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Interview with JK Riki

Previous Post | Monday, 30 April 2018 | Reading time: 6 minutes | Next Post

Could you tell us something about yourself?

Hi everyone! My name is JK. I am an animator, graphic designer, author, and the Art-half of the Weekend Panda game studio.

Do you paint professionally, as a hobby artist, or both?

My full time job in game development has me doing art professionally, but I'm always working on improving my skills by doing digital painting as a hobby as well - so a little bit of both.

What genre(s) do you work in?

My most practiced genre is the comic/cartoon art style seen in the image above, which I have a lot of fun doing. I also strive to push beyond my comfort zone and try everything from fully rendered illustrations to graphic styles.

I want to continue to improve all-around as an artist so every genre becomes a possibility.

Whose work inspires you most -- who are your role models as an artist?

* In animation: Glen Keane, who worked on things like Ariel in The Little Mermaid and Ratigan in The Great Mouse Detective (or as some know it, Basil of Baker Street). * In comics: Bill Amend, who does the syndicated comic strip Fox Trot. * In figure drawing: Samantha Youssef, who runs Studio Technique and has been a wonderful mentor. * In painting: There are so many, and I seem to find more every day!

How and when did you get to try digital painting for the first time?

I imagine the first time I tried it was back in Art School, though that's probably close to 15 years ago, so the memories are hazy.

What makes you choose digital over traditional painting?

I am a big proponent of "Fail fast and often." Digital painting allows for just that. I can make (and try to correct) 20 mistakes digitally in the time it takes to pinpoint and alter one mistake traditionally.

Of course, I still love traditional art, even though I find it takes far longer to do. I have sketchbooks littered around my office, and would happily animate with paper and pencil any time any day.

How did you find out about Krita?

It was actually from my wife, who is a software engineer! She needed to do some graphics for a project at her old job, and wanted to find a free program to do it. After Adobe went to a forced subscription-only model, I was looking to make a change, and she showed me Krita.

What was your first impression?

Well, to be honest, I have a hard time learning new programs, so initially I was a little bit resistant! There were so many brushes, and I had to adapt to the differences between Krita and Photoshop. It won me over far more quickly than any other program, though. The flow and feel of painting and drawing in Krita is on a whole different level, probably because it was designed with that in mind! I would never want to go back now.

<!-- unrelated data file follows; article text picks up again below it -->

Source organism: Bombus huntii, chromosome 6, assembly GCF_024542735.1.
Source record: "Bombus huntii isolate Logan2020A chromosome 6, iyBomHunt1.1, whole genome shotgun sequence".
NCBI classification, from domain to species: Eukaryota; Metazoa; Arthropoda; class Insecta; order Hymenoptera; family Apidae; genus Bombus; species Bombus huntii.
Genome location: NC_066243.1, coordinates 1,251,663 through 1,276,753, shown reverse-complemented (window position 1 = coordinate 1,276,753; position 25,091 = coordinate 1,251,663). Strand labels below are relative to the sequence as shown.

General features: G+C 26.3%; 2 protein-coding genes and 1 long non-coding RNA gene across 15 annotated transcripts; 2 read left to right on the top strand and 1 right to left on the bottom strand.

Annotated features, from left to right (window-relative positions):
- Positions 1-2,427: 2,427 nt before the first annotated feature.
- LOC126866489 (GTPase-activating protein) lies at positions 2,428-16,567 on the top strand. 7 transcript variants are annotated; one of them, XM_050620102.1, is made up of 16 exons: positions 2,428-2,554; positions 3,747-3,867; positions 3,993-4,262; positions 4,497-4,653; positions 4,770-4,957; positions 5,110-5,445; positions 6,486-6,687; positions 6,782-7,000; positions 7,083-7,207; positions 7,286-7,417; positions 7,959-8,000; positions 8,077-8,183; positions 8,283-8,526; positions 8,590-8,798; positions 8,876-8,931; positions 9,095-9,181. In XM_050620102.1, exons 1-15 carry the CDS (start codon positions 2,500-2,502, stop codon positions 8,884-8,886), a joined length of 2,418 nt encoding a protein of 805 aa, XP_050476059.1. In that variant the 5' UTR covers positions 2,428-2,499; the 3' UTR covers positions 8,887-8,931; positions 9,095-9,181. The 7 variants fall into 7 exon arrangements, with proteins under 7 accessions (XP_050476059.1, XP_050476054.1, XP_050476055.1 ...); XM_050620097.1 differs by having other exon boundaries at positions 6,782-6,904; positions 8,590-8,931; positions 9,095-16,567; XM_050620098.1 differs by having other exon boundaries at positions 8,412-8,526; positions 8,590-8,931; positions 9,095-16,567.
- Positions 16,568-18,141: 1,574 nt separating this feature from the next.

What do you love about Krita?

Every day I find new tools and tricks in Krita that blow me away. I recently discovered the Assistant Tool and it was practically life-changing. I can do certain things so much faster thanks to learning about that magical little icon.

I also adore so many of the brush presets. They seem much more aligned with what I'm trying to do than the ones that come with other art programs.

The fact that Krita is free is icing on the cake. (Spoiler: Artists love free stuff.)

What do you think needs improvement in Krita? Is there anything that really annoys you?

I've never quite gotten used to the blending mode list/UI in Krita vs. Photoshop. The PS one just feels more intuitive to me. I'd love to see an option to make the Krita drop down menu more like that one.

What sets Krita apart from the other tools that you use?

Apart from the price tag, Krita is just more fun to work in than most other programs I use. I genuinely enjoy creating art in Krita. Sometimes with other programs it feels like half of my job is fighting the software. Rarely do I feel that way in Krita.

If you had to pick one favourite of all your work done in Krita so far, what would it be, and why?

You torture me, how can I choose?! I suppose it would be this one:

It may not be the most finished or technically impressive art I've ever done, but it was one of the first times digital painting really clicked with me and I thought "Hey, maybe I can do this!" I've always felt an affinity for comic and cartoon style, but realism often eludes me. This piece proved in some small way that my practice was starting to pay off and I was getting somewhere. It felt like a turning point. So even if no one else feels the same way, this little bird will always be special to me.

What techniques and brushes did you use in it?

My most-used brushes are Ink_tilt_10 and Ink_tilt_20 (as seen in this screen capture!)

These days I use many more brushes and techniques, but that whole image was done with just those two, and different levels of flow and opacity. I didn't even know about the Alpha Lock on the layers panel for this, which I use now in almost every digital painting.

Where can people see more of your work?

People can PLAY some of my work in the mobile game The Death of Mr. Fishy! All the art assets for that game were done in Krita. I'm doing more art for our next game right now as well. The latest details will always be posted at

I also share my practice art and work-in-progress on my personal Twitter account which is @JK_Riki.

Anything else you'd like to share?

Yes. A note to other artists out there: You can have the greatest tools and knowledge in the world but if you don't practice, and truly put in the work, you will never achieve your best art. It is hard. I know, I'm with you there. It's worth it, though. Work hard, practice a ton, and we'll all improve together. Let's do it! And if you ever need someone to encourage you to keep going, send me a note! :)